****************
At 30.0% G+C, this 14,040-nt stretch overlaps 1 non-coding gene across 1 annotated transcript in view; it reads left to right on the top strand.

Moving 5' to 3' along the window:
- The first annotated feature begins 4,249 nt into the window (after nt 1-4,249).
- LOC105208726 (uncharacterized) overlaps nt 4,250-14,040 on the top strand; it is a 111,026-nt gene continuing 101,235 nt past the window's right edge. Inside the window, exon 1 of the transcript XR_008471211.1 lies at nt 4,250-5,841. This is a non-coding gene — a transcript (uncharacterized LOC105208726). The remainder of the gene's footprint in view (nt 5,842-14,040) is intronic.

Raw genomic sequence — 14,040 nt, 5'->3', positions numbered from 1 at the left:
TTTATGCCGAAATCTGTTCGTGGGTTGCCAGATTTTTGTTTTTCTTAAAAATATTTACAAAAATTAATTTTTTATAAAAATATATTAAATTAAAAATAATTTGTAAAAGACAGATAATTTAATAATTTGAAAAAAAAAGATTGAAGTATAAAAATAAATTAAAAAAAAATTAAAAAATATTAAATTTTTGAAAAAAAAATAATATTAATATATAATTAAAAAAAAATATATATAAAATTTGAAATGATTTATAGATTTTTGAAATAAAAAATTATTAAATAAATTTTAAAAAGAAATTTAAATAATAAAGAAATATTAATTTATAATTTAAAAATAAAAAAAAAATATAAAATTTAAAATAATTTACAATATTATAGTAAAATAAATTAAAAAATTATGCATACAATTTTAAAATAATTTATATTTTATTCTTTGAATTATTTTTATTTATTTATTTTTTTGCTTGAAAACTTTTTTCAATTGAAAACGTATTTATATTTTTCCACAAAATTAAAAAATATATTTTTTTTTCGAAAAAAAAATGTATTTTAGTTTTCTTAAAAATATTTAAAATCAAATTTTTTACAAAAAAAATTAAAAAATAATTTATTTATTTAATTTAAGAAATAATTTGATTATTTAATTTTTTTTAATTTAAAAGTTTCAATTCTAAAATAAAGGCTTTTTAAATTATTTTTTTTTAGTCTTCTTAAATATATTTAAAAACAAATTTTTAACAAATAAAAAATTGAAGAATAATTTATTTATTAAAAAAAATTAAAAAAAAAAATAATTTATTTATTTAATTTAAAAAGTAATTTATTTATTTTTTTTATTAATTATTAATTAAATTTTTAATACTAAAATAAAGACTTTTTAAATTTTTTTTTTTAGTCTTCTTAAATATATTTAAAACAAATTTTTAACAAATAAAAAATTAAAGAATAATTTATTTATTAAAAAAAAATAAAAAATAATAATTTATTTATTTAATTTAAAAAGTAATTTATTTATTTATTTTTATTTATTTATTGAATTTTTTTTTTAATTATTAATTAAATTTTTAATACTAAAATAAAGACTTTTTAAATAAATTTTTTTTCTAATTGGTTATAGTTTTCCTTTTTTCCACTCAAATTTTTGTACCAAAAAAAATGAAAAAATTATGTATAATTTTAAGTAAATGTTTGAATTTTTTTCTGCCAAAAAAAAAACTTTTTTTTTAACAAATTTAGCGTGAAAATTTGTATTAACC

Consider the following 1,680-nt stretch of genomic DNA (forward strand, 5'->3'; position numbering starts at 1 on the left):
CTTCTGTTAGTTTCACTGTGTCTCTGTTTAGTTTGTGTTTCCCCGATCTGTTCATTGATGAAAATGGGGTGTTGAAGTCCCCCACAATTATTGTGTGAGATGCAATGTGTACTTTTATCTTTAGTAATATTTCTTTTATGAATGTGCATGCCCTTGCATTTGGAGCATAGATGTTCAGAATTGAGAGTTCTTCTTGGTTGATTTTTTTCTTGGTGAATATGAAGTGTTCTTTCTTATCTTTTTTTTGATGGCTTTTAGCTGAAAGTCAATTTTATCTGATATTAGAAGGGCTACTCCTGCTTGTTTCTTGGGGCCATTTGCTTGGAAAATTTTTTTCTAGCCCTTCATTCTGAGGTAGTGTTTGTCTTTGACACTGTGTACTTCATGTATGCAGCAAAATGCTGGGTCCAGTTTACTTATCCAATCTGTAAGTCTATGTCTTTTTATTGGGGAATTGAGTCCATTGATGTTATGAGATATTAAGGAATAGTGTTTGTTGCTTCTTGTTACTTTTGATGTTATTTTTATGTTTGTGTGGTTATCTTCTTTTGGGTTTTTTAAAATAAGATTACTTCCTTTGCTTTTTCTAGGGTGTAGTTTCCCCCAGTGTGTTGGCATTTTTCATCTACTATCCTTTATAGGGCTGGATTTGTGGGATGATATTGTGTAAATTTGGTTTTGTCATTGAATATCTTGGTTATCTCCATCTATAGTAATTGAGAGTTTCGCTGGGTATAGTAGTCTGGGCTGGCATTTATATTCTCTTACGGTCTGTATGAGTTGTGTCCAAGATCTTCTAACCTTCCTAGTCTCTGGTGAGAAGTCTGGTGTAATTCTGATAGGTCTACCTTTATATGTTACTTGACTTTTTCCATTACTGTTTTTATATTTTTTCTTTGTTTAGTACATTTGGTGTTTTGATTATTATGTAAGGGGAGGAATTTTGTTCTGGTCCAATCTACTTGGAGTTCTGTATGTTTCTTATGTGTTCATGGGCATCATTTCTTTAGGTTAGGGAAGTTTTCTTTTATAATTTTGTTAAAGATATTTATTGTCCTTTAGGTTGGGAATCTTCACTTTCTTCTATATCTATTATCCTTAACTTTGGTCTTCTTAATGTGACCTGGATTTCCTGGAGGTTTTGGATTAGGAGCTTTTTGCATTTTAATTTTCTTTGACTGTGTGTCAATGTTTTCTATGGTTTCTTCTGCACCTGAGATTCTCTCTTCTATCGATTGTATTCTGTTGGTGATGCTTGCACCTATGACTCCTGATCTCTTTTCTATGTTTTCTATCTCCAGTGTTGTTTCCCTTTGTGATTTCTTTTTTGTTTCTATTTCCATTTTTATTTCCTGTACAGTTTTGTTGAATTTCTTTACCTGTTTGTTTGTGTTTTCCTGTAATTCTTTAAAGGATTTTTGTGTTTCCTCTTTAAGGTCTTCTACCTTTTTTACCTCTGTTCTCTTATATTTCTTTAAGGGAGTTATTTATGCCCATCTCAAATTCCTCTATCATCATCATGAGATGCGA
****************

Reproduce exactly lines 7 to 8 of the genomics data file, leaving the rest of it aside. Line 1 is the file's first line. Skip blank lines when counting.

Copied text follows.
Consider the following 1,680-nt stretch of genomic DNA (forward strand, 5'->3'; position numbering starts at 1 on the left):
CTTCTGTTAGTTTCACTGTGTCTCTGTTTAGTTTGTGTTTCCCCGATCTGTTCATTGATGAAAATGGGGTGTTGAAGTCCCCCACAATTATTGTGTGAGATGCAATGTGTACTTTTATCTTTAGTAATATTTCTTTTATGAATGTGCATGCCCTTGCATTTGGAGCATAGATGTTCAGAATTGAGAGTTCTTCTTGGTTGATTTTTTTCTTGGTGAATATGAAGTGTTCTTTCTTATCTTTTTTTTGATGGCTTTTAGCTGAAAGTCAATTTTATCTGATATTAGAAGGGCTACTCCTGCTTGTTTCTTGGGGCCATTTGCTTGGAAAATTTTTTTCTAGCCCTTCATTCTGAGGTAGTGTTTGTCTTTGACACTGTGTACTTCATGTATGCAGCAAAATGCTGGGTCCAGTTTACTTATCCAATCTGTAAGTCTATGTCTTTTTATTGGGGAATTGAGTCCATTGATGTTATGAGATATTAAGGAATAGTGTTTGTTGCTTCTTGTTACTTTTGATGTTATTTTTATGTTTGTGTGGTTATCTTCTTTTGGGTTTTTTAAAATAAGATTACTTCCTTTGCTTTTTCTAGGGTGTAGTTTCCCCCAGTGTGTTGGCATTTTTCATCTACTATCCTTTATAGGGCTGGATTTGTGGGATGATATTGTGTAAATTTGGTTTTGTCATTGAATATCTTGGTTATCTCCATCTATAGTAATTGAGAGTTTCGCTGGGTATAGTAGTCTGGGCTGGCATTTATATTCTCTTACGGTCTGTATGAGTTGTGTCCAAGATCTTCTAACCTTCCTAGTCTCTGGTGAGAAGTCTGGTGTAATTCTGATAGGTCTACCTTTATATGTTACTTGACTTTTTCCATTACTGTTTTTATATTTTTTCTTTGTTTAGTACATTTGGTGTTTTGATTATTATGTAAGGGGAGGAATTTTGTTCTGGTCCAATCTACTTGGAGTTCTGTATGTTTCTTATGTGTTCATGGGCATCATTTCTTTAGGTTAGGGAAGTTTTCTTTTATAATTTTGTTAAAGATATTTATTGTCCTTTAGGTTGGGAATCTTCACTTTCTTCTATATCTATTATCCTTAACTTTGGTCTTCTTAATGTGACCTGGATTTCCTGGAGGTTTTGGATTAGGAGCTTTTTGCATTTTAATTTTCTTTGACTGTGTGTCAATGTTTTCTATGGTTTCTTCTGCACCTGAGATTCTCTCTTCTATCGATTGTATTCTGTTGGTGATGCTTGCACCTATGACTCCTGATCTCTTTTCTATGTTTTCTATCTCCAGTGTTGTTTCCCTTTGTGATTTCTTTTTTGTTTCTATTTCCATTTTTATTTCCTGTACAGTTTTGTTGAATTTCTTTACCTGTTTGTTTGTGTTTTCCTGTAATTCTTTAAAGGATTTTTGTGTTTCCTCTTTAAGGTCTTCTACCTTTTTTACCTCTGTTCTCTTATATTTCTTTAAGGGAGTTATTTATGCCCATCTCAAATTCCTCTATCATCATCATGAGATGCGA